SMED, which stands for Single Minute Exchange of Die, is also known by a number of other names, for example Set Up Reduction and Set Up Improvement.

The term SMED was allegedly coined by Shigeo Shingo, after the Second World War, when the Japanese car manufacturers found themselves competing against the large car manufacturers of the United States.

The Japanese had very little money and were working with old presses, discarded by the manufacturers in the States, who in contrast had enough money to buy new presses and dedicate them to separate components.

For the Japanese to compete it was imperative that they size changed each press frequently and to be competitive this had to be done quickly.

Shigeo Shingo, a guru in this field, was a keen golfer whose aim was a single figure handicap i.e. a number under 10. Single Minute Exchange of Die means any number less than 10 minutes.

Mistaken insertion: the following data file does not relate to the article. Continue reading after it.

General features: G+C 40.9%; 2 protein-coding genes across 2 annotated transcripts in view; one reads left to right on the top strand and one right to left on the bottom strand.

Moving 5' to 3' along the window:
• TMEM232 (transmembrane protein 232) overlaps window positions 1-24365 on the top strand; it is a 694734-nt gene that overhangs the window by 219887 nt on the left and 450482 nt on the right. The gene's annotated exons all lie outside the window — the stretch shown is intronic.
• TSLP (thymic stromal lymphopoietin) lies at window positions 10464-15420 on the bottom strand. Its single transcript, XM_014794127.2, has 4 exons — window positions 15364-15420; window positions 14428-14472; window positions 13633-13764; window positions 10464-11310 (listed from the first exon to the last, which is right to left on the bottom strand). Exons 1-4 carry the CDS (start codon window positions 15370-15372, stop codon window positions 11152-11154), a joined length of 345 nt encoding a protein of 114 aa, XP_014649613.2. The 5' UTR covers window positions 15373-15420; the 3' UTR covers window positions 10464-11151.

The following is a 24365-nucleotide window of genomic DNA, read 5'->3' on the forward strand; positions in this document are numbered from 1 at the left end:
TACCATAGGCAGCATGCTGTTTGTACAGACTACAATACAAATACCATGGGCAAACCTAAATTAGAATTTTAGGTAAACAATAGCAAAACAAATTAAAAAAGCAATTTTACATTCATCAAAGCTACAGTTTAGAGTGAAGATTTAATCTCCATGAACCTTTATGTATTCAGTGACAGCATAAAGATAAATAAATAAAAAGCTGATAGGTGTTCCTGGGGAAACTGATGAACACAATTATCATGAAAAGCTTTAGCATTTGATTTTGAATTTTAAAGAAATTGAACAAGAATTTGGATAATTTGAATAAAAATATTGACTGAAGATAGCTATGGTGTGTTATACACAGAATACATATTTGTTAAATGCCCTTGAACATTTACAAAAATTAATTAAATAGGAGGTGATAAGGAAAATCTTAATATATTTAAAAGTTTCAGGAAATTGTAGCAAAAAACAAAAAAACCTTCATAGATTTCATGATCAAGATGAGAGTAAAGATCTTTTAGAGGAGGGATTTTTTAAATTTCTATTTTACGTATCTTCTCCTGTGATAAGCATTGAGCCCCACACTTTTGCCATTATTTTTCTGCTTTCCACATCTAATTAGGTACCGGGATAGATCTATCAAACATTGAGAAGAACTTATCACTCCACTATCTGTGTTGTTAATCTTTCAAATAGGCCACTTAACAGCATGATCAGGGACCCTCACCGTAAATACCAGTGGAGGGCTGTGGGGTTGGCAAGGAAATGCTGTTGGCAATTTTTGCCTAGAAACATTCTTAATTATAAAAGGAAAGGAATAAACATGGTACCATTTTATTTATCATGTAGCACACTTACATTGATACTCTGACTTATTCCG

SMED has been further refined to OTED, One Touch Exchange of Die, and zero minute exchange of die, by those well down the road of applying the technique.

The Set Up Improvement tool is traditionally used to reduce the amount of time that a machine is not running, while it is being changed over to run a different part.

In non-manufacturing situations the tool can be used to reduce the amount of time that a process is not running when it is either being changed to run something else or while it is stopped, or interrupted for other essential or routine tasks.